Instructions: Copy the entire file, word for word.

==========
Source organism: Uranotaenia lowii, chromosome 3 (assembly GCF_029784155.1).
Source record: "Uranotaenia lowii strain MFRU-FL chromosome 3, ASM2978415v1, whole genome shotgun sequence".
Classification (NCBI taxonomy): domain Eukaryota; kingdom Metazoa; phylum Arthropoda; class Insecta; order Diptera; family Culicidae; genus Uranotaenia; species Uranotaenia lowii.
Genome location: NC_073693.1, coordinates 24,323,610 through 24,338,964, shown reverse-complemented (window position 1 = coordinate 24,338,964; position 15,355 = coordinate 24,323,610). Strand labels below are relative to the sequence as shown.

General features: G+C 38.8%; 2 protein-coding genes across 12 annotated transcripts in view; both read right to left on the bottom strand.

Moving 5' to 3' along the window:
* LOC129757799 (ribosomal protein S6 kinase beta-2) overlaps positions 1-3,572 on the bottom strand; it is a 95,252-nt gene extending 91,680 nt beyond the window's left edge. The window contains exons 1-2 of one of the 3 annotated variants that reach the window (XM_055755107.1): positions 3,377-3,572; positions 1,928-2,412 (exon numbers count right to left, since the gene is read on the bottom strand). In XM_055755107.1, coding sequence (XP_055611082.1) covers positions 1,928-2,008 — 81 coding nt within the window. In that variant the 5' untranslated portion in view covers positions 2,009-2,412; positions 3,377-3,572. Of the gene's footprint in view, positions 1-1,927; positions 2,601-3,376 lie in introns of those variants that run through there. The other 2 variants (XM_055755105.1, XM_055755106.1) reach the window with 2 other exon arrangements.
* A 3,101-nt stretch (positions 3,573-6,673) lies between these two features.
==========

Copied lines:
Source organism: Uranotaenia lowii, chromosome 3 (assembly GCF_029784155.1).
Source record: "Uranotaenia lowii strain MFRU-FL chromosome 3, ASM2978415v1, whole genome shotgun sequence".
Classification (NCBI taxonomy): domain Eukaryota; kingdom Metazoa; phylum Arthropoda; class Insecta; order Diptera; family Culicidae; genus Uranotaenia; species Uranotaenia lowii.
Genome location: NC_073693.1, coordinates 24,323,610 through 24,338,964, shown reverse-complemented (window position 1 = coordinate 24,338,964; position 15,355 = coordinate 24,323,610). Strand labels below are relative to the sequence as shown.

General features: G+C 38.8%; 2 protein-coding genes across 12 annotated transcripts in view; both read right to left on the bottom strand.

Moving 5' to 3' along the window:
* LOC129757799 (ribosomal protein S6 kinase beta-2) overlaps positions 1-3,572 on the bottom strand; it is a 95,252-nt gene extending 91,680 nt beyond the window's left edge. The window contains exons 1-2 of one of the 3 annotated variants that reach the window (XM_055755107.1): positions 3,377-3,572; positions 1,928-2,412 (exon numbers count right to left, since the gene is read on the bottom strand). In XM_055755107.1, coding sequence (XP_055611082.1) covers positions 1,928-2,008 — 81 coding nt within the window. In that variant the 5' untranslated portion in view covers positions 2,009-2,412; positions 3,377-3,572. Of the gene's footprint in view, positions 1-1,927; positions 2,601-3,376 lie in introns of those variants that run through there. The other 2 variants (XM_055755105.1, XM_055755106.1) reach the window with 2 other exon arrangements.
* A 3,101-nt stretch (positions 3,573-6,673) lies between these two features.